Let's see if I get this straight. Latrell "Throat Boy" Sprewell is now a victim. Two lawyers with dollar signs where their X and Y chromosomes should be filed a $30 million lawsuit for lost wages and damages on his behalf.
Sprewell and his lawyers continue to argue that he was punished "too harshly." Exactly what punishment Sprewell feels is warranted for choking his coach is not clear, but I suspect he figures being sent to his room without supper would have been too harsh. Deep down, Sprewell feels he did nothing wrong. After all, his manhood was challenged. He could not be disrespected.
Latrell Sprewell: victim, or simply an idiot? That's a question for an intriguing poll. Students in Jean Lillquist's Journalism I class at Franklin High School in Baltimore County have already cast their votes on the subject of Sprewell's culpability and that manhood question that continues to vex black men. Here are some of their comments, written in March in response to my column "Sprewell shows what ails many young black men":
Ian Wright: "I felt Latrell didn't get off when the arbitrator reduced the NBA's verdict. The reason that his sentence should have been reduced is for the simple fact that the NBA rushed to judgment. The topic that you touched on at the end of this article was about the Black Man's Code. I feel that it is not so much the black man's code. It is the way that inner city society has grown. This is not a good situation that is going on with today's youth. I feel that young blacks only hear this kind of criticism, and it seems to be very little done to correct this problem."
Chanel Savage: "I agree totally that NBA players get away with a lot simply because of their salaries, and this sets a bad example for young black men. Latrell Sprewell should have been punished harshly for choking his coach.
"Sprewell's reasoning for attacking his coach was that he was 'disrespecting his manhood and taking away his pride.' This is the dumbest reason for young guys doing some of their stupid acts. Like you stated, many of our young black men are six feet under because of feeling 'disrespected.' "
Eric Radom: "I believe that Sprewell did not get off easy, because it was his first mistake. Sprewell did not actually attempt to kill P. J. Carlesimo; he hardly even hurt the man. If he really wanted to hurt him, he would have been able to do it before getting pulled off. All he wanted to do was put a stop to Carlesimo's verbal abuse. His main punishment is that his reputation will never be the same because of one mistake.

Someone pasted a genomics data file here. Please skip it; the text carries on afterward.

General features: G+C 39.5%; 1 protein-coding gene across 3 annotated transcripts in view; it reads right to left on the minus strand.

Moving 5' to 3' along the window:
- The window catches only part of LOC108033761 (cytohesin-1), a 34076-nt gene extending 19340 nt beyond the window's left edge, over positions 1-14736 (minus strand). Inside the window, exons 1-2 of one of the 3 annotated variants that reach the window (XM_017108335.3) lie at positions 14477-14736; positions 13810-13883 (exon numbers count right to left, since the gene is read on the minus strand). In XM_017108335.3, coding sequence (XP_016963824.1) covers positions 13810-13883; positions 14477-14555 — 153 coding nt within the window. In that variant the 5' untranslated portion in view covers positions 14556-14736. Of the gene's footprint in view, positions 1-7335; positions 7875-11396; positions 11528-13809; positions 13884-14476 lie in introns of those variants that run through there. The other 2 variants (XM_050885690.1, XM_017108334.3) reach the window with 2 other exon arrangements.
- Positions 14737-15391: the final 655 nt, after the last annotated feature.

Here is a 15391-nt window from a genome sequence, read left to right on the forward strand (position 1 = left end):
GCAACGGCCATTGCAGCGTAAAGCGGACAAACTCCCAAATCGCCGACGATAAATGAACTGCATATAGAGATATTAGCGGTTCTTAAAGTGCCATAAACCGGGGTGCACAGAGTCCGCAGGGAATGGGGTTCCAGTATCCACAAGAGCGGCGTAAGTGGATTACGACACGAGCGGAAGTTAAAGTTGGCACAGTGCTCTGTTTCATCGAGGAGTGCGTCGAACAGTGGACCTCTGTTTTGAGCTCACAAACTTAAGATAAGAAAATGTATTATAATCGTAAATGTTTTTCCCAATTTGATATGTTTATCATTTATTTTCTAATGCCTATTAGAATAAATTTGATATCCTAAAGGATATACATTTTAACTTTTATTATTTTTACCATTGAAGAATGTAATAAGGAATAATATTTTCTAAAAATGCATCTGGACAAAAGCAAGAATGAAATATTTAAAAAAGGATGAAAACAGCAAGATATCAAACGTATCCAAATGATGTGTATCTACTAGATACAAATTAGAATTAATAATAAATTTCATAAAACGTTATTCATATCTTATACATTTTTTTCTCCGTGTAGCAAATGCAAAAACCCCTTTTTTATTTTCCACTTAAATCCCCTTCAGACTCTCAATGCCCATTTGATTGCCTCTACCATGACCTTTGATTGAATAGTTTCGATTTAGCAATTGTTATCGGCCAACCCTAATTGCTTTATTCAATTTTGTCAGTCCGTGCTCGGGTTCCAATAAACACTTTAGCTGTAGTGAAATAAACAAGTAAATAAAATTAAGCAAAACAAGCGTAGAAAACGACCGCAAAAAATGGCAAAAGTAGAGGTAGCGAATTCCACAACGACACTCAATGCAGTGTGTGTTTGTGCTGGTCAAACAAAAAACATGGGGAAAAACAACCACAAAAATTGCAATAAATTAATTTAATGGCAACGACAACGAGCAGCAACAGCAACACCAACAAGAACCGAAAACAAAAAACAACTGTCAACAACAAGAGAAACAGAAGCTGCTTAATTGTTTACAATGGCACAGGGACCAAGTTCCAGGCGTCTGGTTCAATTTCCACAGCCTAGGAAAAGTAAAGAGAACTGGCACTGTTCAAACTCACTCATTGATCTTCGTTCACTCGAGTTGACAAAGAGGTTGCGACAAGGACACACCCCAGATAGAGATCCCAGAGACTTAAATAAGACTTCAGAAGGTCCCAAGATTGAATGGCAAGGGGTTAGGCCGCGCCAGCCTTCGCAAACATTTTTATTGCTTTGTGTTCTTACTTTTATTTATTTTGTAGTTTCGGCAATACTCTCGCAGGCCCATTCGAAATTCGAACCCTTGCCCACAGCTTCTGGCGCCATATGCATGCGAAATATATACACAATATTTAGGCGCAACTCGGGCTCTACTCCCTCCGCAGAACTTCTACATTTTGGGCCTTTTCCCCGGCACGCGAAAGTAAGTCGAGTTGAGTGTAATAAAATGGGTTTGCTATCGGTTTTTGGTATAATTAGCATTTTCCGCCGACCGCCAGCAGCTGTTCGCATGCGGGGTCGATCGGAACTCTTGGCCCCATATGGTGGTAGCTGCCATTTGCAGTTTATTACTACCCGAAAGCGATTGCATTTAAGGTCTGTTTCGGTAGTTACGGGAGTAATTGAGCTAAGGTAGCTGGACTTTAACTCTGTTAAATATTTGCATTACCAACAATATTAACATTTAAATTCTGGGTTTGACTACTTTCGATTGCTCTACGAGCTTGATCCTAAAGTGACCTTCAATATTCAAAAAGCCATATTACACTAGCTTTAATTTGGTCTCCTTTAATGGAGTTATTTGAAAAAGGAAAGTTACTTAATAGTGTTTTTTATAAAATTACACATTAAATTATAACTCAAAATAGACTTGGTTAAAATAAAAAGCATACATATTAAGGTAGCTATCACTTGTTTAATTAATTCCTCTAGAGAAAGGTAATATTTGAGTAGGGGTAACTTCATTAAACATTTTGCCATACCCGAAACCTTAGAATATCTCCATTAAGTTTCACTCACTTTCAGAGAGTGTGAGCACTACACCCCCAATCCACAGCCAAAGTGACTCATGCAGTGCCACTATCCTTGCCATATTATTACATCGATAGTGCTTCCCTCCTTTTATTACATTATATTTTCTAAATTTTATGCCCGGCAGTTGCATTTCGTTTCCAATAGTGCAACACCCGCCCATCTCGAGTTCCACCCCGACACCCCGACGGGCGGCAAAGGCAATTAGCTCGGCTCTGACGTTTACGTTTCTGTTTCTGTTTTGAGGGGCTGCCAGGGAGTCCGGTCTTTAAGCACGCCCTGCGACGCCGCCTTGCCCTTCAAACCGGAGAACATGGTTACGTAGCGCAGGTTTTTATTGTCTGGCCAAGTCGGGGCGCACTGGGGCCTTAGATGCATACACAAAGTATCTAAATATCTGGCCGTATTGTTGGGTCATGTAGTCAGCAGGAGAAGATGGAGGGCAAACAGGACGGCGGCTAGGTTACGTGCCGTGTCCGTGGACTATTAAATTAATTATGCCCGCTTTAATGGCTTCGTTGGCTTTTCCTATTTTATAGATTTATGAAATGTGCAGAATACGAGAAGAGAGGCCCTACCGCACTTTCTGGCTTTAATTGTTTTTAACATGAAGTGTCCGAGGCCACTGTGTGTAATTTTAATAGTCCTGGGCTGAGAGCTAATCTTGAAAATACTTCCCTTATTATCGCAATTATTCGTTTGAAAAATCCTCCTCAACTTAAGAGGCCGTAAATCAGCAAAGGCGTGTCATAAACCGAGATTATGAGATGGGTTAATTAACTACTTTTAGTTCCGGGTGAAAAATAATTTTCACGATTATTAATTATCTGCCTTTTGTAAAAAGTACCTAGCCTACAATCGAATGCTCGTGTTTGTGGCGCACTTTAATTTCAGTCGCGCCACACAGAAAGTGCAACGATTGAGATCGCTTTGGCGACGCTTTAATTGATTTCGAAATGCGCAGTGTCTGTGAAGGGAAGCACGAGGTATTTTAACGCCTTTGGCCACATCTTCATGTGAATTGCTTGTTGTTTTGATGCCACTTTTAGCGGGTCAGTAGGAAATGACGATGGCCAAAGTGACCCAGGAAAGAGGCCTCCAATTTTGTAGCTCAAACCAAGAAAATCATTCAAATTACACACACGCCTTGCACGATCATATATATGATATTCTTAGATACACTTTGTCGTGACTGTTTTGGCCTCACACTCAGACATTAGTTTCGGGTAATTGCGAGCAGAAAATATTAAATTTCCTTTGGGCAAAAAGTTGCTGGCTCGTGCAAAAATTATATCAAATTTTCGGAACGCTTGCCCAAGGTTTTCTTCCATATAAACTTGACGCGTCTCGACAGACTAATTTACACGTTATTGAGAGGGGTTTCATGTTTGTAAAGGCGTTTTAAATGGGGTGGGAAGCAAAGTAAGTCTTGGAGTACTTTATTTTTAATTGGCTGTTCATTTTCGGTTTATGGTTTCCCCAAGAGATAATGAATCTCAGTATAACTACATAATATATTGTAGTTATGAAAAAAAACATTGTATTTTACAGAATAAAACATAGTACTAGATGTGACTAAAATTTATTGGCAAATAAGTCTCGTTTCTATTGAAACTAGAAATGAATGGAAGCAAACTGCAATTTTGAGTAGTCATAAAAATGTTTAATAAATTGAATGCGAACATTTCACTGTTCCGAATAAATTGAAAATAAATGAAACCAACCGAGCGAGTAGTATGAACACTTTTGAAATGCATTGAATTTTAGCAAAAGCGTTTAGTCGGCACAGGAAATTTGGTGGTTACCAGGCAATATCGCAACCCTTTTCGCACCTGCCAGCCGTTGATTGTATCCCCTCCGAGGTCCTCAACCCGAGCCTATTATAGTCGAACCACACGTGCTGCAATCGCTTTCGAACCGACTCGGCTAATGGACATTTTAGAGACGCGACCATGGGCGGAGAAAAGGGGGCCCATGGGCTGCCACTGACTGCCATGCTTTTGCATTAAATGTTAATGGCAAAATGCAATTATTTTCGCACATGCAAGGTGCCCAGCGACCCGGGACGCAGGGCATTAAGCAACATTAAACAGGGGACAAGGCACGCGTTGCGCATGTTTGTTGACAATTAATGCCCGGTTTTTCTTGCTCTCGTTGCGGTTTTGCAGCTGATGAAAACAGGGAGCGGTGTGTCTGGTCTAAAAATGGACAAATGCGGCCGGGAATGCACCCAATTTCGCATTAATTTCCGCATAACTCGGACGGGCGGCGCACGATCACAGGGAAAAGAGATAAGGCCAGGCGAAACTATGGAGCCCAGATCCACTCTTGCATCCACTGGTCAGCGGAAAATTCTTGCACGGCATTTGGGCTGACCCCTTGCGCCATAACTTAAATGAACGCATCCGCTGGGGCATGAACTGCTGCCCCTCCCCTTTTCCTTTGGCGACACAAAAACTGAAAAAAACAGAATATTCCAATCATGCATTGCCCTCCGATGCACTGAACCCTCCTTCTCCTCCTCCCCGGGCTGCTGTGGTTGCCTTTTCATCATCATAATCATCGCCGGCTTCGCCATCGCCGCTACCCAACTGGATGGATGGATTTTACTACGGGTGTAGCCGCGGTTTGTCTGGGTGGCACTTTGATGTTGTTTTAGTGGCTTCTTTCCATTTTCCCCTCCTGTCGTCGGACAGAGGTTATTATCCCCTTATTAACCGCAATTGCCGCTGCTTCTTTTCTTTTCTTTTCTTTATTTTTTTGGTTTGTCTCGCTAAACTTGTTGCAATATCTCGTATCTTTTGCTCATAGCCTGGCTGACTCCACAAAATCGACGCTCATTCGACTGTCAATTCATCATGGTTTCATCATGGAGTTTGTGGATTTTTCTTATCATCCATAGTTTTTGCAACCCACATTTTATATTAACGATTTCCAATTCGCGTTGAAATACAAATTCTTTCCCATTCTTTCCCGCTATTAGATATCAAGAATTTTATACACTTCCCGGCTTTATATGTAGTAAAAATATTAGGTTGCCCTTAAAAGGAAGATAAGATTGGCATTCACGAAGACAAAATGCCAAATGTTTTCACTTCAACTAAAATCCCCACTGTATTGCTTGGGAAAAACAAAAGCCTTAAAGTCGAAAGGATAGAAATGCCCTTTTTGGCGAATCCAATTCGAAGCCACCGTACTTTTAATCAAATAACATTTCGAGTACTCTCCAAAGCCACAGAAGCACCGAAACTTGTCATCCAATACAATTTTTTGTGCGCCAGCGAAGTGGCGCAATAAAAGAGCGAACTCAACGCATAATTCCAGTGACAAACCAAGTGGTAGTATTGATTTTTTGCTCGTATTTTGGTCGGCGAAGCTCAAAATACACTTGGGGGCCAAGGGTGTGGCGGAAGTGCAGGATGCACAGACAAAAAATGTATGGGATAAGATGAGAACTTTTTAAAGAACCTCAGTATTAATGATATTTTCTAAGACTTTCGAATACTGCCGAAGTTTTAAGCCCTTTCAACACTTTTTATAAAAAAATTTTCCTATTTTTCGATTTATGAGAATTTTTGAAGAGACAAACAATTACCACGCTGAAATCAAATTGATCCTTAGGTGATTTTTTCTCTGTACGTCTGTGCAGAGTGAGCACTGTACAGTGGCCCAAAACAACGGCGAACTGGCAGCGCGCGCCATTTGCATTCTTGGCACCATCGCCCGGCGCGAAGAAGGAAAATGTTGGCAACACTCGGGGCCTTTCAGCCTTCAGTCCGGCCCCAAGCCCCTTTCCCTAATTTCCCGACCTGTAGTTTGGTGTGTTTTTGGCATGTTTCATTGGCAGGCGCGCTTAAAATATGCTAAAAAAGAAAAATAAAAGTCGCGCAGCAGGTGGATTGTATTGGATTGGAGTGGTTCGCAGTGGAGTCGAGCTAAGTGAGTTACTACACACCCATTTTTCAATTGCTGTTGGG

"You said that it is a code for black young men that they cannot be disrespected. I am in disagreement with this point. Nobody likes to be disrespected at all. You are stereotyping black people as people who take things to extremes, and who you can't mess with. Every person is different, and this point is far-fetched."
Lindy Eisen: "I think it is somewhat unfair of you to make Latrell Sprewell and his behavior an example of black males all over the country, young ones in particular. I just don't think one spoiled, ill-tempered, NBA player is a fair representation of the attitudes and behaviors of young black males everywhere.
Don't take my word for it, Eric and Lindy. Were it just Sprewell talking this "manhood and respect" nonsense, we might be able to dismiss it. But listen to the words of Larry Johnson of the New York Knicks and Alonzo Mourning of the Miami Heat after their recent scrap in the NBA playoffs.
"It's unfortunate," Johnson said in a story by The Sun's Jerry Bembry. "But I'm a street guy. I guess I should have just been a punk and not done anything."
Johnson's ideas about manhood are similar to Sprewell's. And we're kidding ourselves if we refuse to acknowledge that the same ideas don't prevail among young black men in urban America, where the fear of being perceived as a punk surpasses the fear of death.
Mourning, in the same article, expressed similar beliefs.
"You got to draw the line somewhere," Mourning said. "Hey, my manhood was tested."
We should be grateful that both Johnson and Mourning had their "manhood tested" on a professional basketball court, where their violence was brought to an abrupt end. Unfortunately, young black men on the street share the same feelings. But on the street, confrontations often turn deadly. Those of us who point this out are accused of stereotyping young black men and hurting black people's feelings. I'm more concerned about the feelings of those black mothers who have lost sons to violence driven by the black male macho code that apparently prevails in both the NBA and the streets that spawn most of its players.
Pub Date: 5/23/98